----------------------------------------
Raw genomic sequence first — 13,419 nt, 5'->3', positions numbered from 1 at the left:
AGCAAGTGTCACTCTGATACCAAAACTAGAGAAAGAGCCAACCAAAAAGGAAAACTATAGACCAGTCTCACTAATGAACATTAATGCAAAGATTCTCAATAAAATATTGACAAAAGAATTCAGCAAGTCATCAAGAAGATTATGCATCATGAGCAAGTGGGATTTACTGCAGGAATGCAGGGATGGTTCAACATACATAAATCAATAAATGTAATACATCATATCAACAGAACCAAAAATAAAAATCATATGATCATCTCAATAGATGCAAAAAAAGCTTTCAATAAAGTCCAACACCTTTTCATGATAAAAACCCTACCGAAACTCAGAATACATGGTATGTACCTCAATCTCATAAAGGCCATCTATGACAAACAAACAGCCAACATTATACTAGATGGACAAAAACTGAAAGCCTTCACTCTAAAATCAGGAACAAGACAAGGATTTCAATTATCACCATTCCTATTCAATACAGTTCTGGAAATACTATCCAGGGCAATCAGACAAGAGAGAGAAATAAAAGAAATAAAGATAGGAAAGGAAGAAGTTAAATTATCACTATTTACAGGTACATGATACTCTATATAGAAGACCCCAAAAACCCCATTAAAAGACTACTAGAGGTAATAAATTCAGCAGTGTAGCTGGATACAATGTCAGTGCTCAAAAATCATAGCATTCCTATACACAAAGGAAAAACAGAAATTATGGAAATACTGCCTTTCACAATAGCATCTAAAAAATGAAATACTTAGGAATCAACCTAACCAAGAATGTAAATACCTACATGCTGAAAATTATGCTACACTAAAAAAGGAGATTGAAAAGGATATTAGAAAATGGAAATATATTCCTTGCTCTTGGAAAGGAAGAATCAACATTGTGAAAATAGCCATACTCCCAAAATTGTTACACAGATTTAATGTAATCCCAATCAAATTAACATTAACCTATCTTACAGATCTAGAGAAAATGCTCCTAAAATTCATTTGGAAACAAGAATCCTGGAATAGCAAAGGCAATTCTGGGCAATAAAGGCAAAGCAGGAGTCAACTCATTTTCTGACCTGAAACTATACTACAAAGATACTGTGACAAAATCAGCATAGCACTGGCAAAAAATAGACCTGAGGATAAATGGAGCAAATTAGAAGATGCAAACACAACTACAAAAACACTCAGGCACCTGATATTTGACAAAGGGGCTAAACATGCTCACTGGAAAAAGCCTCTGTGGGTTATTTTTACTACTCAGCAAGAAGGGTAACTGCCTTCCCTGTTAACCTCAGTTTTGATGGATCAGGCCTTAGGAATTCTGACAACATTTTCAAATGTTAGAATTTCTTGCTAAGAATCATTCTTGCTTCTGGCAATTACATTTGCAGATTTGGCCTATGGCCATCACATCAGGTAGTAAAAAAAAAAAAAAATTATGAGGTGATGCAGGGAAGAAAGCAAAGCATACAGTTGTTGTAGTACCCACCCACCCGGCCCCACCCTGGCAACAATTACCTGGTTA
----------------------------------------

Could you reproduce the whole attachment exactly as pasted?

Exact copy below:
Raw genomic sequence first — 13,419 nt, 5'->3', positions numbered from 1 at the left:
AGCAAGTGTCACTCTGATACCAAAACTAGAGAAAGAGCCAACCAAAAAGGAAAACTATAGACCAGTCTCACTAATGAACATTAATGCAAAGATTCTCAATAAAATATTGACAAAAGAATTCAGCAAGTCATCAAGAAGATTATGCATCATGAGCAAGTGGGATTTACTGCAGGAATGCAGGGATGGTTCAACATACATAAATCAATAAATGTAATACATCATATCAACAGAACCAAAAATAAAAATCATATGATCATCTCAATAGATGCAAAAAAAGCTTTCAATAAAGTCCAACACCTTTTCATGATAAAAACCCTACCGAAACTCAGAATACATGGTATGTACCTCAATCTCATAAAGGCCATCTATGACAAACAAACAGCCAACATTATACTAGATGGACAAAAACTGAAAGCCTTCACTCTAAAATCAGGAACAAGACAAGGATTTCAATTATCACCATTCCTATTCAATACAGTTCTGGAAATACTATCCAGGGCAATCAGACAAGAGAGAGAAATAAAAGAAATAAAGATAGGAAAGGAAGAAGTTAAATTATCACTATTTACAGGTACATGATACTCTATATAGAAGACCCCAAAAACCCCATTAAAAGACTACTAGAGGTAATAAATTCAGCAGTGTAGCTGGATACAATGTCAGTGCTCAAAAATCATAGCATTCCTATACACAAAGGAAAAACAGAAATTATGGAAATACTGCCTTTCACAATAGCATCTAAAAAATGAAATACTTAGGAATCAACCTAACCAAGAATGTAAATACCTACATGCTGAAAATTATGCTACACTAAAAAAGGAGATTGAAAAGGATATTAGAAAATGGAAATATATTCCTTGCTCTTGGAAAGGAAGAATCAACATTGTGAAAATAGCCATACTCCCAAAATTGTTACACAGATTTAATGTAATCCCAATCAAATTAACATTAACCTATCTTACAGATCTAGAGAAAATGCTCCTAAAATTCATTTGGAAACAAGAATCCTGGAATAGCAAAGGCAATTCTGGGCAATAAAGGCAAAGCAGGAGTCAACTCATTTTCTGACCTGAAACTATACTACAAAGATACTGTGACAAAATCAGCATAGCACTGGCAAAAAATAGACCTGAGGATAAATGGAGCAAATTAGAAGATGCAAACACAACTACAAAAACACTCAGGCACCTGATATTTGACAAAGGGGCTAAACATGCTCACTGGAAAAAGCCTCTGTGGGTTATTTTTACTACTCAGCAAGAAGGGTAACTGCCTTCCCTGTTAACCTCAGTTTTGATGGATCAGGCCTTAGGAATTCTGACAACATTTTCAAATGTTAGAATTTCTTGCTAAGAATCATTCTTGCTTCTGGCAATTACATTTGCAGATTTGGCCTATGGCCATCACATCAGGTAGTAAAAAAAAAAAAAAATTATGAGGTGATGCAGGGAAGAAAGCAAAGCATACAGTTGTTGTAGTACCCACCCACCCGGCCCCACCCTGGCAACAATTACCTGGTTA